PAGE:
Ella Longpre on Jaclyn Hawkins

“We are not constructed to contain such catastrophes; there must be a time of reconciliation.” –Jaclyn Hawkins

Being graced by the universe is rarely so much fun. I’ve been lucky enough to become a friend of Jaclyn Hawkins in the last year—and grace is the key word, here. And calm, and support. A fierce spirit. Jaclyn Hawkins is a Master of Writing and Poetics who graduated from the Jack Kerouac School of Disemboded Poetrics in Boulder, CO—a scholarship recipient and published poet whose home is the heart of Kentucky. Jaclyn Hawkins is a writer and a friend who values the absolutely necessity of darkness and grief, because she’s seen the exquisite joy that comes when we let ourselves emerge into the light.

She appreciates light, lightness, every day. We’ve had a book on our coffee table for a while, now, that lists the daily practices of famous writers: rise at 6, coffee, write on the sofa; write in bed; write only in the evening at the desk at the back of the house. I couldn’t find a writer in the book whose practice is to walk through the woods or climb a mountain—barefoot. Jaclyn Hawkins’ spirit reaches toward natural beauty, which is a site, for her (like so many great thinkers), of meditation.

How do you talk about the soul of a poet? Without failing. There’s something about a friend that’s only expressible by a deep sigh, letting out a mouthful of cigarette smoke.

One of the most striking characteristics of Jaclyn’s poems are their versatility. When she pursued her Masters at the Jack Kerouac School, she worked on poems documenting mountain-top removal in Appalachia. Some of these poems have the quality of myth with a violent shock of truth. Others read like Gonzo journalism, found-documents of a catastrophic scandal. There are narratives of disaster told in the style of a recipe. Her work focuses on geology and industry in order to measure the reach of a capitalism-fueled catastrophe, but she also uses cartography and etymology to chart the depth of that reach. (What are the boundaries of home? What is the root of Appalachia?)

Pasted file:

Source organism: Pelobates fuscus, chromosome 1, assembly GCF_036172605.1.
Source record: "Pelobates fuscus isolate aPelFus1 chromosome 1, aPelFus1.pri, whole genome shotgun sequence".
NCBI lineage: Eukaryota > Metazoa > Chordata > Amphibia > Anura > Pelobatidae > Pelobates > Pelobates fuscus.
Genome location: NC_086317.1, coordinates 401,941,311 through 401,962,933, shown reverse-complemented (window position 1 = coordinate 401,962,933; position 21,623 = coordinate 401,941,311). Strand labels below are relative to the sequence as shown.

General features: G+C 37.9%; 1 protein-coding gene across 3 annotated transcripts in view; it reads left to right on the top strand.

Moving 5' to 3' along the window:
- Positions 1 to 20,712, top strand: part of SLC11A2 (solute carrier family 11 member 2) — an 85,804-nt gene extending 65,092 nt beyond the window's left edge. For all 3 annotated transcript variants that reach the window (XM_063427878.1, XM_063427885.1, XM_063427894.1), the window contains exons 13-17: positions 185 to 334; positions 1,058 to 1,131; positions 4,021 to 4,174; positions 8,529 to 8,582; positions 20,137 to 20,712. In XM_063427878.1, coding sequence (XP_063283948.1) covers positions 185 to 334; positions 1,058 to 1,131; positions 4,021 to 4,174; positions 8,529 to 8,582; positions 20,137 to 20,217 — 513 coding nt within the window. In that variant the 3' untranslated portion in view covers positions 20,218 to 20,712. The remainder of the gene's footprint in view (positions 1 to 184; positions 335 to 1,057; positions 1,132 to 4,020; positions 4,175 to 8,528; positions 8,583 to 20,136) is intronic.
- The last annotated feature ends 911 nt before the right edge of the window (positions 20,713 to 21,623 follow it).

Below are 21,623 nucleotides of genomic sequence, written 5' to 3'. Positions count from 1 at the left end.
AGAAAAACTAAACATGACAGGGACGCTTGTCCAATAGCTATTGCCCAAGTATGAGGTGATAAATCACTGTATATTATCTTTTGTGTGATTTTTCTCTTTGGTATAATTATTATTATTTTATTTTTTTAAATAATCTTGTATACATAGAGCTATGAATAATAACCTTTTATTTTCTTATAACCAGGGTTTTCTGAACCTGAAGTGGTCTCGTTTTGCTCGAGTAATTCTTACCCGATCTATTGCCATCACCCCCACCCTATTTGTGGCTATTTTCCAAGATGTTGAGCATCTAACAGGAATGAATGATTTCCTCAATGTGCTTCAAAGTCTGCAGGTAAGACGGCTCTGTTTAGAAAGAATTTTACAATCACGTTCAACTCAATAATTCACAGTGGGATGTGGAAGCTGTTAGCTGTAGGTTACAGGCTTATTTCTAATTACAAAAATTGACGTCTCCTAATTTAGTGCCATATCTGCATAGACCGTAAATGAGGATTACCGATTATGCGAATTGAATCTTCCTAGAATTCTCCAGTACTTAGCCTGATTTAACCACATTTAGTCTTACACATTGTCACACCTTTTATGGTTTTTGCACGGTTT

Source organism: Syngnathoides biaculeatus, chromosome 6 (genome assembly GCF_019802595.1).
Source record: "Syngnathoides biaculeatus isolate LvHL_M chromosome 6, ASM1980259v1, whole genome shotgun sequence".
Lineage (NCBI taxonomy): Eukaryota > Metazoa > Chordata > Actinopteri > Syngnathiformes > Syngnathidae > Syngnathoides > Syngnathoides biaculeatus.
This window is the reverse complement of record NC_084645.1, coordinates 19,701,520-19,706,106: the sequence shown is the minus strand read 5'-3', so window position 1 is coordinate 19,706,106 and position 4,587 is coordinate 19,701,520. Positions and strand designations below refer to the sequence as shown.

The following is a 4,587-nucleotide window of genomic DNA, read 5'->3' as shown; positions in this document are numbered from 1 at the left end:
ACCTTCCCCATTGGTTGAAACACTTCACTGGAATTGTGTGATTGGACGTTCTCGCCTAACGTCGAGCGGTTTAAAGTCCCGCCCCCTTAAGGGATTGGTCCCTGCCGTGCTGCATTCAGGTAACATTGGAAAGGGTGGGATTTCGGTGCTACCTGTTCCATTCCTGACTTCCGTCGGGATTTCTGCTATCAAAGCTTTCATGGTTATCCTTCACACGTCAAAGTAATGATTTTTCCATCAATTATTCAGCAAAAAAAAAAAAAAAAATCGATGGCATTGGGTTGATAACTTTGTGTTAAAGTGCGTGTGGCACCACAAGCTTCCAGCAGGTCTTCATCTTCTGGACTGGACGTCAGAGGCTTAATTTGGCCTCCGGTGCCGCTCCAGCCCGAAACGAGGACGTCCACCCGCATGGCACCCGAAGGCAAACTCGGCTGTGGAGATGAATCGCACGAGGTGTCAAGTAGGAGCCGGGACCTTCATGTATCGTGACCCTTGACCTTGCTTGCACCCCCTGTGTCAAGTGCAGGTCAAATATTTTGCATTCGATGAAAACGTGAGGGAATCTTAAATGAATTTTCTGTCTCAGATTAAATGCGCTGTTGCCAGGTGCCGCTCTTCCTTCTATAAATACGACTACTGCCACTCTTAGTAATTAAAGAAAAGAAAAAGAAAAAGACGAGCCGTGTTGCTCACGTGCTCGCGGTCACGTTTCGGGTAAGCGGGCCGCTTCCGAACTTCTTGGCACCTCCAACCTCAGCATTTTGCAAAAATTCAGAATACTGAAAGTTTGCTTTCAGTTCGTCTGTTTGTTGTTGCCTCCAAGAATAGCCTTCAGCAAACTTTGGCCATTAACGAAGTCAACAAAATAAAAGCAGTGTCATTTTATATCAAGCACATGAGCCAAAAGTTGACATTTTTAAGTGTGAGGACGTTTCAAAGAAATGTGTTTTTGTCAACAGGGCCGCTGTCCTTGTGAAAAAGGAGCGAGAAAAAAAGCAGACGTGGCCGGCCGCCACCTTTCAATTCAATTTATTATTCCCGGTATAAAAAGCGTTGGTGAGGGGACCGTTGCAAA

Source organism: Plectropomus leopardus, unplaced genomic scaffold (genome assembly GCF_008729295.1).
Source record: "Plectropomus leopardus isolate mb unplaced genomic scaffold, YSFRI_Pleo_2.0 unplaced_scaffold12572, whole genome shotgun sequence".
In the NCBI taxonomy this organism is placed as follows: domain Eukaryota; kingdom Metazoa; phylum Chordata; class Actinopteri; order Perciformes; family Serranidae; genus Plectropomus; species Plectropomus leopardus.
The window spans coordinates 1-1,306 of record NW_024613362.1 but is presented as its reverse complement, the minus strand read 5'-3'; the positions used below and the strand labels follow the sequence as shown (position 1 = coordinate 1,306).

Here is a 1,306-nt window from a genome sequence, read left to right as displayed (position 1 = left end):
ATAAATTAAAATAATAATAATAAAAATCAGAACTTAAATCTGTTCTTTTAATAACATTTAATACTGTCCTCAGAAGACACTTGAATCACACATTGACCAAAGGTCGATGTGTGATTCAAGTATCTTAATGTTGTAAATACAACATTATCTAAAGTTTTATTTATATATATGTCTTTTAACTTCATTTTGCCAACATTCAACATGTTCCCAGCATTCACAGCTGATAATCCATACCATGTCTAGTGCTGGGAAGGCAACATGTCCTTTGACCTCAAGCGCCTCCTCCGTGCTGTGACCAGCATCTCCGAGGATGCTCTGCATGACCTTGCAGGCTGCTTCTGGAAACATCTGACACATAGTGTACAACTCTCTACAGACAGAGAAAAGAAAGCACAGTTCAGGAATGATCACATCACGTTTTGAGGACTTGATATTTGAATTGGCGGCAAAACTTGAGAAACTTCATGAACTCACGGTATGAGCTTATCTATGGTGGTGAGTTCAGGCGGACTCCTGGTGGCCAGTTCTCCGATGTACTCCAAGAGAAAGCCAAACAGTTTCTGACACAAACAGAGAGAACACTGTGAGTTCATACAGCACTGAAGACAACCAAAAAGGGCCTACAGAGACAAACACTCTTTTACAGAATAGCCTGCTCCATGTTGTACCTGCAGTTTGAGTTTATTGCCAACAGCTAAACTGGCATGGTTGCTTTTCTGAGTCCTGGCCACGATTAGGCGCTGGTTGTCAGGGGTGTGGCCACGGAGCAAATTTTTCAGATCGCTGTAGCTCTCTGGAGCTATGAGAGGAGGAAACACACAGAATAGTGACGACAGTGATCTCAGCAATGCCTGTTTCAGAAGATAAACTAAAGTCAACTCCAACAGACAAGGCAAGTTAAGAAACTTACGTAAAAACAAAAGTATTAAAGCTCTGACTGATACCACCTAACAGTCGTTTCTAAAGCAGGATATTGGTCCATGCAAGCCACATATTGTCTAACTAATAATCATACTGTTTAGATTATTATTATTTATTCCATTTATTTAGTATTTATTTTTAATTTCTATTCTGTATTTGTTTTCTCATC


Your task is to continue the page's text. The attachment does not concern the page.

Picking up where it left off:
Her poems are intimate, too. And cosmopolitan, in the sense that she inhabits spaces by taking a plunge into them, mud up to her knees, but still maintains enough distance to consider these spaces carefully, coolly. She and I have been exchanging love-notes on Joan Didion lately (in the form of pictures, quotes, internet articles, etc.), and it strikes me that these two documentarians share a similar poise. Delicate cool, like steel. A flame beneath.

Jaclyn Hawkins shows us, if we could touch wildness, it would have a soft texture. She takes us into wilderness, then, to find the roughness, the sharp edges of a heavy rain, smooth and lush, so that we feel as well as see what we endanger, what is in peril, when we threaten our natural surroundings, our homes, our hearts.

Writing, for Jaclyn, is an act of protection of the heart. And reading. Looking over, and she’s at the table, reading Richard Hugo. Because after an exhausting day at work, her soul needs to come home and read. This is the grace of a friend. The root of friend is to love. This Indo-European root, to love, is also the root of free.

Jaclyn Hawkins is one of the features at this month’s Bouldering Poets (7pm, Friday October 24th, Buchanan’s Coffee Pub, 1301 Pennsylvania, The Hill, Boulder)


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